2 *Press Release, Texas Instruments Develops New Silicon Switching Device for Future Integrated Circuits .
Referenced by
Citing PatentFiling datePublication dateApplicantTitle
US6087695 *Aug 20, 1999Jul 11, 2000Worldwide Semiconductor MfgSource side injection flash EEPROM memory cell with dielectric pillar and operation
US6316305 *Nov 18, 1998Nov 13, 2001Micron Technology Inc.Compact SRAM cell using tunnel diodes
US6342718 *Oct 24, 2000Jan 29, 2002Micron Technology, Inc.Compact SRAM cell using tunnel diodes
US6342734Apr 27, 2000Jan 29, 2002Lsi Logic CorporationInterconnect-integrated metal-insulator-metal capacitor and method of fabricating same
US6693317 *May 13, 2003Feb 17, 2004Taiwan Semiconductor Manufacturing CompanyOptical sensor by using tunneling diode
US6707707Dec 21, 2001Mar 16, 2004Micron Technology, Inc.SRAM power-up system and method
US6717866 *Jan 21, 2003Apr 6, 2004Micron Technology, Inc.SRAM power-up system and method
US6717867 *Jan 21, 2003Apr 6, 2004Micron Technology, Inc.SRAM power-up system and method
US6731531 *Aug 30, 2000May 4, 2004Micron Technology, Inc.Carburized silicon gate insulators for integrated circuits
US6731546 *Jan 21, 2003May 4, 2004Micron Technology, Inc.SRAM power-up system and method
US6746893Feb 23, 1999Jun 8, 2004Micron Technology, Inc.Transistor with variable electron affinity gate and methods of fabrication and use
US6762068Aug 31, 2000Jul 13, 2004Micron Technology, Inc.Transistor with variable electron affinity gate and methods of fabrication and use
US6781876Oct 23, 2001Aug 24, 2004Micron Technology, Inc.Memory device with gallium nitride or gallium aluminum nitride gate
US6794255Feb 26, 1999Sep 21, 2004Micron Technology, Inc.Carburized silicon gate insulators for integrated circuits
US6829156Jan 21, 2003Dec 7, 2004Micron Technology, Inc.SRAM power-up system and method
US6831346May 4, 2001Dec 14, 2004Cypress Semiconductor Corp.Buried layer substrate isolation in integrated circuits
US6835638Mar 1, 1999Dec 28, 2004Micron Technology, Inc.Silicon carbide gate transistor and fabrication process
US6936849Jul 29, 1997Aug 30, 2005Micron Technology, Inc.Silicon carbide gate transistor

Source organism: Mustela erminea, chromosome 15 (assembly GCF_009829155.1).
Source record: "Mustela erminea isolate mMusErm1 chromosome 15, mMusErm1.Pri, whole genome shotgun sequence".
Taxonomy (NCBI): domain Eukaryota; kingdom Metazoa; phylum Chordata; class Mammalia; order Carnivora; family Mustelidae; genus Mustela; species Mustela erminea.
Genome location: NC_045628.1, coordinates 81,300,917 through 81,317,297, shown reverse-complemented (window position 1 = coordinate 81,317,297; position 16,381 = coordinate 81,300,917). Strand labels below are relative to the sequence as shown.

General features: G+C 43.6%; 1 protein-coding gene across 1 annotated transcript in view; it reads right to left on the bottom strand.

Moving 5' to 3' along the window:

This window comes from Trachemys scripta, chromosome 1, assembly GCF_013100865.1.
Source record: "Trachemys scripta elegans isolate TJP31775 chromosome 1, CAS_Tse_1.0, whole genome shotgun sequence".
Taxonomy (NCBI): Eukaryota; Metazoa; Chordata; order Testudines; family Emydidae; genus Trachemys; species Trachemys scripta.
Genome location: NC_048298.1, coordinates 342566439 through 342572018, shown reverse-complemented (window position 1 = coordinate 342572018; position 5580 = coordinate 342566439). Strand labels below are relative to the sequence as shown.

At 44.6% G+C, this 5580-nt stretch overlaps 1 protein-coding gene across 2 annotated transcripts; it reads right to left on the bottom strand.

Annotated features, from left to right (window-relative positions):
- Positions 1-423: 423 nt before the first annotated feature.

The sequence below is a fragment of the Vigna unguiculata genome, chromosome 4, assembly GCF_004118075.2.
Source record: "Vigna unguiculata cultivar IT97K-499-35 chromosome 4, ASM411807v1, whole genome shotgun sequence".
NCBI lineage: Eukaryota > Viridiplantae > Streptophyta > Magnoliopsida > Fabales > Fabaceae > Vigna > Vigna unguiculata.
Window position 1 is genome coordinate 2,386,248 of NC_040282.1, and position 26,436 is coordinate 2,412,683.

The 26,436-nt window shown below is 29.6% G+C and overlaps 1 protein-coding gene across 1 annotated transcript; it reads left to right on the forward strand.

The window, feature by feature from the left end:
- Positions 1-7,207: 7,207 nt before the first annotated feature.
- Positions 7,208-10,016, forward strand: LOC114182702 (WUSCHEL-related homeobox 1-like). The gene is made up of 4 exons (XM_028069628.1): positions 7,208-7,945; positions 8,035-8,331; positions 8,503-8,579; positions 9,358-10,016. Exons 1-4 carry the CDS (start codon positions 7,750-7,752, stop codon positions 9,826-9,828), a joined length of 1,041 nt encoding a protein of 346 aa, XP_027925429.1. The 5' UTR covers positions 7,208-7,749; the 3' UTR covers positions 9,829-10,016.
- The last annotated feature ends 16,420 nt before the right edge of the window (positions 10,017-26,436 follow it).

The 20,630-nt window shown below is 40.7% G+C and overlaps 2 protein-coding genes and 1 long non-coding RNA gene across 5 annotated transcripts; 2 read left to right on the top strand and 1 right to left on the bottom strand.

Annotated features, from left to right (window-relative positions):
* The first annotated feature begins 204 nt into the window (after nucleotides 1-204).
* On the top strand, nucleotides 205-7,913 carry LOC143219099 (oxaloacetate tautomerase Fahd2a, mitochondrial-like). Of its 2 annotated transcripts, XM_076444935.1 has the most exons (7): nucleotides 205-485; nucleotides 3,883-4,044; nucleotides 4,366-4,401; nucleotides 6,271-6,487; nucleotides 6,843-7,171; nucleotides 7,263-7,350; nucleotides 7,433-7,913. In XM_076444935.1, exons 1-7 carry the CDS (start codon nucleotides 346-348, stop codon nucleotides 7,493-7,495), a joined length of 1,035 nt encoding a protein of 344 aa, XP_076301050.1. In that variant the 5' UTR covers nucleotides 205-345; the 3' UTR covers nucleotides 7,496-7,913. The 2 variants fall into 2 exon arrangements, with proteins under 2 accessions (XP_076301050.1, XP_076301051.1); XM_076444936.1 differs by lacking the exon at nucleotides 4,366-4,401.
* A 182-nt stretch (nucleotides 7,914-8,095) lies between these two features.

US6965123Oct 18, 2000Nov 15, 2005Micron Technology, Inc.Transistor with variable electron affinity gate and methods of fabrication and use
US7109548Feb 27, 2004Sep 19, 2006Micron Technology, Inc.Operating a memory device
US7141824Mar 7, 2005Nov 28, 2006Micron Technology, Inc.Transistor with variable electron affinity gate
US7154153Jul 29, 1997Dec 26, 2006Micron Technology, Inc.Memory device
US7169666Aug 29, 2002Jan 30, 2007Micron Technology, Inc.Method of forming a device having a gate with a selected electron affinity
US7196929Aug 14, 1998Mar 27, 2007Micron Technology IncMethod for operating a memory device having an amorphous silicon carbide gate insulator
US7242049Jun 11, 2003Jul 10, 2007Micron Technology, Inc.Memory device
US7548455May 7, 2007Jun 16, 2009Rochester Institute Of TechnologyMulti-valued logic/memory cells and methods thereof
Classifications
U.S. Classification438/237, 257/E29.197, 257/E27.098, 257/104, 257/314, 257/368
International ClassificationG11C11/36, H01L29/739, H01L27/11, G11C11/56
Cooperative ClassificationY10S257/903, H01L27/11, B82Y10/00, G11C11/412, G11C11/5621, H01L29/7393, G11C11/36
European ClassificationB82Y10/00, G11C11/36, H01L29/739C, H01L27/11, G11C11/56D
Legal Events
DateCodeEventDescription
Mar 30, 2011FPAYFee payment
Year of fee payment: 12
Apr 6, 2007FPAYFee payment
Year of fee payment: 8
Apr 9, 2003FPAYFee payment
Year of fee payment: 4
Apr 3, 2001CCCertificate of correction